8 Example (cont.) If we want a decimal number, we can substitute = 3.14. d = 8/3.14 = 2.547770701 Better yet, we can use the -button on our calculator. This gives us d = 8/ = 2.546479089. The second answer is more accurate, since we used more digits. In the first calculation, we rounded so that we kept three good digits, the 3, the 1 and the 4. Having kept three good digits, I would be confident that the final number has two good digits, 2.5…, although this one worked out better than that. Round-off error, the error introduced by rounding an intermediate number, is not always easy to predict, so I would suggest always keeping all the digits available to you. We may talk about this a bit more later. Next Slide

9 Practice Problems Involving Find the -button on your calculator. You should get 3.14… out to about 9 or 10 places. If I say round to two decimal places, I mean round the number correctly (next digit of 5 or more rounds up) to two places past the decimal point. The number rounded to two decimal places would be 3.14. 1.Round to four decimal places. 2.Round /2 to four decimal places. Recall that the formula for the circumference of a circle is C = d. 3.What is the circumference of a circle that has diameter d = 4? Round your answer to four decimal places. 4.Find the circumference, if the diameter is d = 7? Round to four decimal places. 5.What is the diameter of a circle with circumference C = 10? Round to four decimal places. Answers: 1) 3.1416; 2) 1.5708; 3) 12.5664; 4) 21.9911; 5) 3.1831. Next Slide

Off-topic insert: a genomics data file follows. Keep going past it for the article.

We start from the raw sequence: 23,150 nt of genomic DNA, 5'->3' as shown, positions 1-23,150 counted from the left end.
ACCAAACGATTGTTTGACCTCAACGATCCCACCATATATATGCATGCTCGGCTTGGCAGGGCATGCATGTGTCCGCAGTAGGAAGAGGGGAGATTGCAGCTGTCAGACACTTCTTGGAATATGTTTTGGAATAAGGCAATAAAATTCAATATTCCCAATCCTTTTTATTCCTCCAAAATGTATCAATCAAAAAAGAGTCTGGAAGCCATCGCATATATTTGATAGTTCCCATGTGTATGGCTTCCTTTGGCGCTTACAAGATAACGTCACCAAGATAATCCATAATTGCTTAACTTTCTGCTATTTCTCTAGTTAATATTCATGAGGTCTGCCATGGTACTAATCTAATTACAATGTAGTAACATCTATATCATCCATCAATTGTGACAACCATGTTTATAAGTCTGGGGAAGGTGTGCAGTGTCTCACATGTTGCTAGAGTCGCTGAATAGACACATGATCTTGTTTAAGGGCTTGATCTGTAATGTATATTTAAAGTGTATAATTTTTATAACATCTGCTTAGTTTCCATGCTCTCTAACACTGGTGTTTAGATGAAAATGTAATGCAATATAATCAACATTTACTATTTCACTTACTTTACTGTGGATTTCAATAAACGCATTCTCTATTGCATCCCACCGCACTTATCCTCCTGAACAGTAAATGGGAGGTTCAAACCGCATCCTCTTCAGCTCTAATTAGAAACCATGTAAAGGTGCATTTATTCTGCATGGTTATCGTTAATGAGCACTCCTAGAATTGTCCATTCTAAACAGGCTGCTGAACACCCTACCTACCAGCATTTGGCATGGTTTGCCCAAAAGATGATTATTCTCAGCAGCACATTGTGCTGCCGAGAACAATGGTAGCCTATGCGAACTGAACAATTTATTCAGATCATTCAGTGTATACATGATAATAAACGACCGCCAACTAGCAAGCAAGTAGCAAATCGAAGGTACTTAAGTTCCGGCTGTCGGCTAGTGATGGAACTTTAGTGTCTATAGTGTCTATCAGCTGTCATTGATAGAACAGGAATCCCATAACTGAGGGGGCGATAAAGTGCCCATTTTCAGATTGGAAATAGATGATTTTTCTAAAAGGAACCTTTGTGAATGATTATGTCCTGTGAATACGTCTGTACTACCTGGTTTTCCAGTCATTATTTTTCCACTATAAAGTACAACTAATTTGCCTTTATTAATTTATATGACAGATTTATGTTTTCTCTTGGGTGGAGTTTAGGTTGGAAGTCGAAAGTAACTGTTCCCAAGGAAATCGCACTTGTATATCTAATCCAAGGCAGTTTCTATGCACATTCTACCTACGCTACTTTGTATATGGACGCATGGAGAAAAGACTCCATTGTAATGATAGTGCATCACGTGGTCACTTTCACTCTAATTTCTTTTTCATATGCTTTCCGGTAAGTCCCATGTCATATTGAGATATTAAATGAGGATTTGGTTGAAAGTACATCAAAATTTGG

10 Practice Problems 1.Solve the formula P = 2l + 2w for l. (This is the formula for the perimeter of a rectangle.) 2.Solve the following formula for F. (This is the conversion formula that relates degrees Celsius with and degrees Fahrenheit.) (Work in reverse of the order of operations – multiply by 9/5 first.) Next Slide Click for answers: 1)2)

11 Solving Application Problems We can use algebra to solve application problems, if we know 1. An equation relating the variables in the problems, and 2. Values for some of the variables. The basic situation is the case where we know values for all of the variables except one, and we want to figure out a value for that one unknown variable. The optional text has the following example. Kate Spence can buy a monthly pass, which entitles the owner to unlimited bus travel, for \$40 per month. Without the pass, each bus ride costs \$1.50. How many rides per month would Kate have to make so that it is less expensive to purchase the pass? Next Slide

12 Example (cont.) The first step is to try to get a feeling for the problem. If she were to take 3 rides per month, and pay for the rides separately, that would cost (3)(1.50) = 4.50. The pass (\$40) would be much more expensive. If she took 100 rides each month, that would cost (100)(1.50) = 150.00. Here the pass would be a much better deal. The basic trick is to find when the one-ride-at-a-time cost is the same as the bus- pass cost. The variables are: The number of rides per month – Lets call this r. The cost per ride – Lets call this c. The total cost per month – Lets call this T. (cont.) Next Slide